Conference/2015/

Rural Interprofessional UNMC Student Rotations

December 5, 2017
Teaching & Engagement, 2015 Summary The proposed bold, creative and transdisciplinary rural rotation, grounded in public health, will allow students to work interprofessionally in teams under the supervision of a public health practitioner. During the three-week rotation students will engage …

Teaching & Engagement, 2015


Summary

The proposed bold, creative and transdisciplinary rural rotation, grounded in public health, will allow students to work interprofessionally in teams under the supervision of a public health practitioner. During the three-week rotation students will engage in team-based, service-learning-based activities that align with the East Central District Health Department Community Health Improvement Plan. By taking part in this rotation, students should become stronger and more effective leaders in advocating for the sustainability of rural Nebraska communities.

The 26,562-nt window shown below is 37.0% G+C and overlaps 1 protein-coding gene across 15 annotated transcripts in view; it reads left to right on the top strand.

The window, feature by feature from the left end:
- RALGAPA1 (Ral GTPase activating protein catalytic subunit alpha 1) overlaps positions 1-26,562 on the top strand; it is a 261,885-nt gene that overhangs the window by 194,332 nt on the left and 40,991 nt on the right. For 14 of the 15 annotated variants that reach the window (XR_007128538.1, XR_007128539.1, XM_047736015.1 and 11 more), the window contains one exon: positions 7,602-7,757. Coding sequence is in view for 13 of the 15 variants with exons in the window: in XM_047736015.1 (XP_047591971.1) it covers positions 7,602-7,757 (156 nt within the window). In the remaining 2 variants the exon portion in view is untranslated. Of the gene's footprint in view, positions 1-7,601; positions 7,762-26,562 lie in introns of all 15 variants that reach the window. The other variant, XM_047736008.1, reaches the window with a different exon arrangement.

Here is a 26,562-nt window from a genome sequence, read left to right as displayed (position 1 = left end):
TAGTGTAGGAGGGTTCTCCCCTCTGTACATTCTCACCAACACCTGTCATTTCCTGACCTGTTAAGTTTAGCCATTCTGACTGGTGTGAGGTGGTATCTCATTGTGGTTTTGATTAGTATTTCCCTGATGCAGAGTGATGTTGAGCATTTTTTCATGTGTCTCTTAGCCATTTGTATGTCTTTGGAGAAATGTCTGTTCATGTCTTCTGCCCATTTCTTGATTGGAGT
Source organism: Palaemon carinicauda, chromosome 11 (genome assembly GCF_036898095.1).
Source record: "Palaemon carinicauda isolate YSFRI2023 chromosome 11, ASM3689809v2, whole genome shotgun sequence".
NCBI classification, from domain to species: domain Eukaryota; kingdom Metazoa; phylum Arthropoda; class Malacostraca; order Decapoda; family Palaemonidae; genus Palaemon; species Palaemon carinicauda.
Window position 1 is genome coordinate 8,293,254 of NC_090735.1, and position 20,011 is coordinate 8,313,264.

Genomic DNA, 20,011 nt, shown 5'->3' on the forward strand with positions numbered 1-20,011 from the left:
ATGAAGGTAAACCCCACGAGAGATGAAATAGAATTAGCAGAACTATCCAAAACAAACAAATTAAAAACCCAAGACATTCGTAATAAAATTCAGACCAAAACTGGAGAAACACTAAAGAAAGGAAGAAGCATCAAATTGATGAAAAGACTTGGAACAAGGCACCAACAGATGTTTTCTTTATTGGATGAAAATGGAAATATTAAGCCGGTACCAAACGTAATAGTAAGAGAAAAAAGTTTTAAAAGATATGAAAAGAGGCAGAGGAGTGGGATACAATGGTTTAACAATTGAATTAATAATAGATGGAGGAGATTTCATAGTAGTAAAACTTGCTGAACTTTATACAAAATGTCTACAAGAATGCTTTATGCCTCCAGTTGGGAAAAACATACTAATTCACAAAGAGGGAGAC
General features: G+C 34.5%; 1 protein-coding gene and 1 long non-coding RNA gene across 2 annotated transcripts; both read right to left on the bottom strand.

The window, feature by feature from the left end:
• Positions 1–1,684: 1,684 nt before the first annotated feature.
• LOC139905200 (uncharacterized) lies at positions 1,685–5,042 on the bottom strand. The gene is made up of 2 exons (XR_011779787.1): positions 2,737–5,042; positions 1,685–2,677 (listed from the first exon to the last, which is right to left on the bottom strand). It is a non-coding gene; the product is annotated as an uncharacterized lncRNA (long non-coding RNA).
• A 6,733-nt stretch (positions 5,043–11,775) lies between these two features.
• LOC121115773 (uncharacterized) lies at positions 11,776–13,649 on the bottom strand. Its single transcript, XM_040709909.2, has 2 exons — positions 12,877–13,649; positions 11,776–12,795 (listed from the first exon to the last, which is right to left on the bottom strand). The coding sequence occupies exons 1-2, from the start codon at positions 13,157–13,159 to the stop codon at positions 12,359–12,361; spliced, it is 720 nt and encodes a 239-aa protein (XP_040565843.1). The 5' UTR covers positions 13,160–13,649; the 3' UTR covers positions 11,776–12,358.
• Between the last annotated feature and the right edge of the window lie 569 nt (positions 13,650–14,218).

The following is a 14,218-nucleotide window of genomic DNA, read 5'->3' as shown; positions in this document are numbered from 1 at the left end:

Impacts

A pre-post design survey was employed to examine student changes in knowledge and attitudes related to their perceived ability as a member of an interprofessional team to: engage diverse health care professionals, communicate as a member of an interprofessional team, choose effective communication tools and techniques, integrate knowledge and experience of other professions, and to manage disagreements. Students indicated the following benefits from participating in the rotation: the ability to engage diverse healthcare professionals and develop strategies to meet specific rural population health needs, and an increased understanding of the need to embrace cultural diversity.

This is a great project that has allowed students from all colleges at the University of Nebraska Medical Center (UNMC) to work in an interprofessional rural setting, focused on public health competencies and interprofessional learning. This program provides invaluable experiences for the students and the PI was successful in securing permanent Program of Excellence funds to permanently continue this interprofessional rotation opportunity.

 

Project Team

  • Patrik Johansson (PI), University of Nebraska Medical Center, Rural Health Education Network
  • Rebecca Rayman (Co-PI), East Central District Health Department

 

Partners

  • UNMC College of Dentistry
  • UNMC College of Medicine
  • UNMC College of Nursing
  • UNMC College of Pharmacy
  • Wayne State College